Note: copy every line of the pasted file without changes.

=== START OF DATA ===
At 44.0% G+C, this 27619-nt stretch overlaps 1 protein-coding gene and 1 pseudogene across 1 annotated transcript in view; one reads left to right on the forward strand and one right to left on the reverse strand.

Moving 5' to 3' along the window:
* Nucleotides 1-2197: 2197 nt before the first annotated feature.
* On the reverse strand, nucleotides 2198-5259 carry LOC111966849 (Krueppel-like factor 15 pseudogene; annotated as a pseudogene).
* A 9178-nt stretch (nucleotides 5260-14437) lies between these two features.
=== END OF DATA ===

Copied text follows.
At 44.0% G+C, this 27619-nt stretch overlaps 1 protein-coding gene and 1 pseudogene across 1 annotated transcript in view; one reads left to right on the forward strand and one right to left on the reverse strand.

Moving 5' to 3' along the window:
* Nucleotides 1-2197: 2197 nt before the first annotated feature.
* On the reverse strand, nucleotides 2198-5259 carry LOC111966849 (Krueppel-like factor 15 pseudogene; annotated as a pseudogene).
* A 9178-nt stretch (nucleotides 5260-14437) lies between these two features.